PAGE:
This morning Justin Merill alerted me, via Facebook, to a recent episode of The Tom Woods Show titled "Against Market Monetarism and NGDP Targeting." The episode consists of an interview with Austrian monetary economist Joe Salerno, in which Salerno takes issue with Market Monetarists and, especially, with those current or former Austrians, including Larry White and me, who share Market Monetarists' view that a well-functioning monetary system should avoid fluctuations in aggregate spending.
In the course of the interview Salerno
, egged on by Woods, * suggests that when ostensible free banking proponents like Larry White and me treat stability of spending (MV) as a desirable monetary policy outcome, we implicitly endorse a centrally-planned money supply. Evidently it doesn't occur to him that we like free banking precisely because we consider it, when combined either with a metallic standard or a frozen (or otherwise absolutely limited) stock of fiat (or "synthetic commodity") base money, an excellent device for achieving a stable level of total spending, and far superior in that respect to discretionary central banking. But you can hardly blame him for the oversight: after all, Larry and I have only pointed out this connection in just about every one of our writings on free banking, including my Theory of Free Banking, the first part of which is almost entirely devoted to showing how a free banking system tends automatically to stabilize spending.
It gets worse. When Salerno challenges what he refers to as "Larry White's program" for having M change so as to offset opposite changes in V, Episode 361 of the Tom Woods Show graduates from scurrilous to spurious. "As people who believe in Austrian business cycle theory will tell you," Salerno declares, "any creation of money by the Fed always goes through credit markets. That pushes interest rates down below their natural level. And that brings about the series of events that we know as the Austrian business cycle theory. So we think that is not a good policy; it's a dangerous policy."
The only problem with this argument is that at least one person who most certainly believed in Austrian business cycle theory would not have agreed with it. No biggie, right? Well, it wouldn't be, were it not for the fact that the person in question happens to have been … Friedrich Hayek, the Austrian business cycle theory's most important elaborator and exponent.
Though before he put the finishing touches on his famous theory Hayek shared Salerno's preference for a constant money stock, he changed his mind in the course of writing his best-known works on the subject. Hayek's mature understanding made its debut in the first English edition of Prices and Production (1931, p. 297), where Hayek observes that "[a]ny change in the velocity of circulation would have to be compensated by a reciprocal change in the amount of money in circulation if money is to remain neutral toward prices." Somewhat later, in his essay on "Saving" (1933), Hayek observed that "Unless the banks create additional credits for investment purposes to the same extent that the holders of deposits have ceased to use them for current expenditure, the effect of such saving is essentially the same as that of hoarding and has all the undesirable deflationary consequences attaching to the latter." Apart from minor modifications, this remained Hayek's theoretical position throughout the remainder of the 1930s and for some time beyond.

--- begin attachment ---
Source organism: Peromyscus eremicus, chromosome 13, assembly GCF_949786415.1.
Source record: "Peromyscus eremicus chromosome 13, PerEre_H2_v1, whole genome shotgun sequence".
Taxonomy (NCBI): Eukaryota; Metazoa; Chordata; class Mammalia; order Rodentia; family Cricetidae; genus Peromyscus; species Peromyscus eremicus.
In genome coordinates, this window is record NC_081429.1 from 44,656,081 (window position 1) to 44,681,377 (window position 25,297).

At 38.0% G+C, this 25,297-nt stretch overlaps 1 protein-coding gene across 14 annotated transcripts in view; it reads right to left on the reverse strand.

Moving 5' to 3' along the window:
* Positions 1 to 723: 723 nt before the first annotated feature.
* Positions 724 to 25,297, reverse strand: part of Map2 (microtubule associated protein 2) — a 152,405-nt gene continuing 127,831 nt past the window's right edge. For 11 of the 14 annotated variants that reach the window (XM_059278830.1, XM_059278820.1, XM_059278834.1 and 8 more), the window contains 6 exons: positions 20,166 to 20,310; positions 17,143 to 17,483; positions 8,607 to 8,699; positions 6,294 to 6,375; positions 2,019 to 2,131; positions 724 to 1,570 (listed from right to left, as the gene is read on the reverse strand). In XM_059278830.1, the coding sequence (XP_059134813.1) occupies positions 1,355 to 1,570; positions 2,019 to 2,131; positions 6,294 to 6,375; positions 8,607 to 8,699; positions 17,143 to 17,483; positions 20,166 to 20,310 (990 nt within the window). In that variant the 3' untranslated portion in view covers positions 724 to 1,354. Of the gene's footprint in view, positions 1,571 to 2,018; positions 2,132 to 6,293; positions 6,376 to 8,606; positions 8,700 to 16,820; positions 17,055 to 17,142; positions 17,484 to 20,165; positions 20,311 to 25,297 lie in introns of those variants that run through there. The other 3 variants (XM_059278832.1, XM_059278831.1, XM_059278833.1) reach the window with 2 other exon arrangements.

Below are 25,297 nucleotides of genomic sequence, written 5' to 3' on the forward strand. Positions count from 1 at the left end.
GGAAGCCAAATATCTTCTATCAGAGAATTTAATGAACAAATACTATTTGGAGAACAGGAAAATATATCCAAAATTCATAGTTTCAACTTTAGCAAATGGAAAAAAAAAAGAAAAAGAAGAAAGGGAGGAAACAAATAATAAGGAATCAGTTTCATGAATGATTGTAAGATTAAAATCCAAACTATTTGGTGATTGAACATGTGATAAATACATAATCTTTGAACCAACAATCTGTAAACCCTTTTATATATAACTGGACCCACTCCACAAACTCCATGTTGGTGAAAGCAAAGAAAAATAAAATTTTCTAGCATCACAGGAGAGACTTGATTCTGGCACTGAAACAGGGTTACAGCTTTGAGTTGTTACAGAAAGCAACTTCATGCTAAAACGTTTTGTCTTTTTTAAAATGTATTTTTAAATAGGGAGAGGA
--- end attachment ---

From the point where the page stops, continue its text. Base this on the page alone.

So, if Larry White doesn't know his Austrian business cycle theory quite as well as Joe Salerno does, he shouldn't feel too bad about it: after all, he's in pretty good company.
*Apologies to Tom for my inaccurate first impression.
Addendum 1(3-21-2015): As some readers have misunderstood me on the point, let me make clear that I do not mean to suggest that Hayek himself favored discretionary central banking as a means for implementing his ideal! His position resembled White's in that he favored a rule-based system founded on gold convertibility while viewing central banks as the main cause of the then-existing system's failure to approximate his ideal. In fact Hayek resisted calling for monetary expansion in the 30s despite the collapse in spending that had occurred–though he came to regret having done so. The fact remains that Salerno's characterization of the Austrian business cycle theory is inconsistent with Hayek's own understanding.
Concerning Salerno's suggestion that it is wrong for White and others to endorse or rationalize expansionary central bank action even as a "second best" alternative, see my previous post on the matter, the gist of which is that it's meaningless to suggest that a central bank, assuming one exists, "do nothing." Consequently it's impossible to avoid implicitly endorsing a second-best alternative that could be construed as offering "advice" to a central planner. That is what Joe Salerno effectively does in arguing for a constant-M ideal. It is also, in effect, what Hayek did, to his ultimate regret, when he opposed Bank of England expansion in the early 1930s. My point isn't to condemn the implied advice in either case, but simply to point out that saying that a central bank should "do nothing" can also be construed–unfairly–as endorsing a particular monetary central plan.
Addendum 2(3-21-2015): Bill Woolsey weighs in on Salerno's notion of monetary neutrality.